If you’re like me, your eyes begin to glass over and you immediately become suspicious when someone passes any type of contract across the desk and in your direction. We are all leery (for good reason) of committing to almost any type of relationship for an extended period of time. We immediately think that something is going to happen and we are going to need to get out. The ability to leave a contract is an important issue, and something we all worry about. But sometimes you just have to sign on the dotted line.
The question really is, when is the time right and how can you be sure you are protected?
In our business, we use a service agreement (notice I didn’t say “contract”) as an outline of how we intend to do business. It is more of a way to define responsibilities: duties we are responsible for as the service provider and responsibilities the client has. All of these are clearly listed in one area so everyone is on the same page.
You may or may not have an agreement or contract with your current IT folks, but here are a few reasons why you may want one:
- Such agreements will state the amount of time and the services you are to receive for a specified amount. It will also clearly state whether you receive support hours each month alongside any other services such as anti-virus programs for your workstations or network monitoring. Having a clearly written document with what you get and for how much is the most important aspect of the agreement.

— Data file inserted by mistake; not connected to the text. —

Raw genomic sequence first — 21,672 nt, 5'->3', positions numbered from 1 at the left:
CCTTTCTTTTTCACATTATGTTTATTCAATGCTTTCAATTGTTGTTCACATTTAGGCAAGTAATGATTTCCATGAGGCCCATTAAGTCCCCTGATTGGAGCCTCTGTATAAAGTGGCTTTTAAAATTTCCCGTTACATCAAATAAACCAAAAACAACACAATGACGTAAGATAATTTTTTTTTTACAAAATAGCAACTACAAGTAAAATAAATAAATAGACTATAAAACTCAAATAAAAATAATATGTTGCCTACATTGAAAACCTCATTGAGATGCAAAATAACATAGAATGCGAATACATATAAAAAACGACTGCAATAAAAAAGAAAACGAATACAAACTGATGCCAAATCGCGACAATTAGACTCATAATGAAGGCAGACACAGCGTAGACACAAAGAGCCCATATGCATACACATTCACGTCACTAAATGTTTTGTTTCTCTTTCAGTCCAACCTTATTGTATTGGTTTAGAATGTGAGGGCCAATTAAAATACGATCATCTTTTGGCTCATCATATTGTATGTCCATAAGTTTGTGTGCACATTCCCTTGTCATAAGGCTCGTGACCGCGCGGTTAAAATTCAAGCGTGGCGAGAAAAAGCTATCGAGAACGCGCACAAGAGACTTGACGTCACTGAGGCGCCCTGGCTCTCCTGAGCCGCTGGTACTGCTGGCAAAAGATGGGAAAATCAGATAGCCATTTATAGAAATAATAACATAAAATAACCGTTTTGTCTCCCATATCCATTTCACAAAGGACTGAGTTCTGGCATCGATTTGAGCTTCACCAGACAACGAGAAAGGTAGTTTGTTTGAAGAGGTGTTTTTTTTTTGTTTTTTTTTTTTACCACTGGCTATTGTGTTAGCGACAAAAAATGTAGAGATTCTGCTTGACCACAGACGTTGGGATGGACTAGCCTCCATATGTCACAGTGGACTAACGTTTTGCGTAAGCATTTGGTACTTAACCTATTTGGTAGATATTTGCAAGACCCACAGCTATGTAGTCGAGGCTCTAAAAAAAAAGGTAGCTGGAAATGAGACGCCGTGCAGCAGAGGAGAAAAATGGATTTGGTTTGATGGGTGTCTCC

- There should also be an understanding of what the expected response time will be from your provider. As a business owner, you need to know if you have a network-down emergency when you can expect someone to get it back up. Of course, you won’t see a guaranteed repair or resolution time (no one can guarantee repair times). But knowing your support team will be working on the issue within a reasonable period of time is crucial. By the way, a network down emergency should have a response within one hour or less.
- What’s not covered is just as important as what is covered. As an example, we no longer support out-of-date operating systems. We specify that in our agreements. If we talk to a prospective client who has older servers or workstations, we begin asking serious questions. Perhaps there is legacy software running on older systems? Maybe those older applications can be virtualized and run on more stable infrastructure? Maybe the answer is that it’s time to get them replaced? Every situation is different. We do our best to work through these sticking points with every client and prospective client.
- The time and commitment issue is still a tough one. Usually, for a specified amount of time, you get the proposed service at a set rate. Your fees do not go up. This is still the practice of many IT providers. At Atlantic Computer Services, we take a different approach. All of our agreements can be terminated with a 30-day notice. If something isn’t working out, it isn’t working out. Why hold each other hostage? As for agreements that do lock you in a time period, I’d recommend that you never commit to anything for more than one year unless you receive significant rate reductions.
These are just a few items that should be in your IT service agreements. But the biggest thing to remember is that everything is negotiable. Please don’t be forced into a preplanned package that doesn’t fit your needs. A properly structured agreement is nothing to avoid. In fact, I’d demand it.
There’s a reason why so many organizations look to Atlantic Computer Services for the IT support they need to grow their business, and that’s because ACS provides honest, reliable, knowledgeable and friendly service. The company's goal is to serve as a technology partner, offering solutions that are affordable, uncomplicated and in the best interest of each individual client. Learn more about ACS, its services and its people at www.acs-ilm.com, or call (910) 799-6538.